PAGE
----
This is a minor update. It fixes several bugs, adds select region by search to the Research Screen, sets regions not on the ballot to gray on the Strategy Screen, and modifies regions starting on ballot for Libertarians and Greens in 2016.
You can download it by clicking the button below for Windows.
This is a major update. It includes updated Platform, Endorsers, Ads, Strategy screens, a new Processing Turn Screen, updated election night, updated Editor, allows for exporting campaigns to a folder or zip, allows for up to 100 highscores, if click Highscores > Historical loads winner of every election in U.S. from 1789 to 2016, and more.
Because this is a major update, you can expect there to be bugs. If you find one, please let me know!
2017 was focused (unexpectedly) on Prime Minister Infinity – U.K. This was due to the snap election Theresa May (Prime Minister of the U.K.) called. A lot of the updates for PMI apply or will apply in the coming year to all the Infinity games (President Infinity, Congress Infinity, both Prime Minister Infinities).
Some of the major features added to the game engine in 2017 include a new negotiations system (including post-election negotiations), direct pop. vote, pop. vote viewing mode, starting in primaries mode as the nominee (for President Infinity, for independents or parties that don’t have primaries or conventions), speed increases, Editor expansions, automatic campaign import-export, significant updates to Election Night (including displaying gain-hold numbers), significant updates to the user-interface (including a new Relations Screen, Turn Screen, and updated Platform Screen including the distance metric, and constituency search capabilities on multiple screens). We also, of course, released an official U.K. 2017, revised 2015, and 2010.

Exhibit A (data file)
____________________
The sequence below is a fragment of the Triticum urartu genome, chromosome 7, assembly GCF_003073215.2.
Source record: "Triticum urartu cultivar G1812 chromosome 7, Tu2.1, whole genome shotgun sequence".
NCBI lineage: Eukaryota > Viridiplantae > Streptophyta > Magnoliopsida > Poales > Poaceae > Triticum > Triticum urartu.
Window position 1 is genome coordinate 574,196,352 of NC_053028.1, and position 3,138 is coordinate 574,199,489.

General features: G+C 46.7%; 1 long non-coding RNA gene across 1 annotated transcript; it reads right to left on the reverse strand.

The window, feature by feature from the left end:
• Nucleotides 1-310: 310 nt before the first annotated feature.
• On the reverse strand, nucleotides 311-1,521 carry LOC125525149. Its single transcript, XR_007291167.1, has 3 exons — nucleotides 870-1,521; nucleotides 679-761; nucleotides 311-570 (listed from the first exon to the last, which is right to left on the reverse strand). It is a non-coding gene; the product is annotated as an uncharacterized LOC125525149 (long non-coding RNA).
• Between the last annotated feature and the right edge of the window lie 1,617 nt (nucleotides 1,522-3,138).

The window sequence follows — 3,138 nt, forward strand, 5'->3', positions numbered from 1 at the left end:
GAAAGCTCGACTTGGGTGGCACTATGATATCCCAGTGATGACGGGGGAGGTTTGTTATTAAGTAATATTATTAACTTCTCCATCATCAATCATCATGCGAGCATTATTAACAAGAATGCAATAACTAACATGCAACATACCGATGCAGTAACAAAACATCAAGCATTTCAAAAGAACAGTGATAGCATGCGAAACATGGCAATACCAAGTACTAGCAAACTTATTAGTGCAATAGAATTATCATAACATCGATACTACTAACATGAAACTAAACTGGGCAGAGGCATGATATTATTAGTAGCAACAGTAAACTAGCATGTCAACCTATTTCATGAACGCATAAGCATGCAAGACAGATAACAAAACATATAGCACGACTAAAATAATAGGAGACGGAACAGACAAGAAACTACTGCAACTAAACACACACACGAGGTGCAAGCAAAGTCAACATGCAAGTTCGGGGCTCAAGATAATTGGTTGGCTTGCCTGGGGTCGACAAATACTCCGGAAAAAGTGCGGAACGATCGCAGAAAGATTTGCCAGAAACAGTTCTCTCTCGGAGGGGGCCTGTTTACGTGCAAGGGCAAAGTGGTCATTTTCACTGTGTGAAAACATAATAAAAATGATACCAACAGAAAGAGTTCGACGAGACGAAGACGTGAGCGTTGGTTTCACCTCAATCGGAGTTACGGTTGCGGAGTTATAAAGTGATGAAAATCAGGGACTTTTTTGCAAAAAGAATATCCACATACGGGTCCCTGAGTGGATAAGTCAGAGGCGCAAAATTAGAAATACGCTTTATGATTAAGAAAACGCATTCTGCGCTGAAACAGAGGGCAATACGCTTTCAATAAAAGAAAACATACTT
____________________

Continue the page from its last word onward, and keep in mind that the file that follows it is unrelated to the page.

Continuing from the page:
A very big accomplishment for 2017 was one I wasn’t directly involved in – user-designed campaigns. The number of campaigns for President Infinity now dwarfs the number for President Forever 2008 (181 to 89). Prime Minister Infinity also saw a large increase in campaigns (now at 29, with 15 for the U.K.), and Congress Infinity has 20. The Historical Scenarios Commission (HSC) deserves particular mention – led by VCCzar, they now have campaigns for every U.S. Presidential campaign from 1788 to 2012. If you haven’t already, I recommend checking out campaigns.270soft.com (you can automatically import campaigns after downloading them to your computer with the latest President Infinity and Prime Minister Infinity releases).
2018 will be focused on upcoming elections in the United States, at the federal and state levels. This means the direct pop. vote feature in President Infinity, focused on individual gubernatorial and senatoral campaigns, and updates to Congress Infinity bringing it in line with the latest game engine and 2018 campaigns. Favorability will be the number one major feature to be focused on for the game engine. The end of the year will probably see a return to focus on President Infinity’s 2020 Presidential campaign. None of these are promises, and timelines are subject to change, but those are the priorities as of now.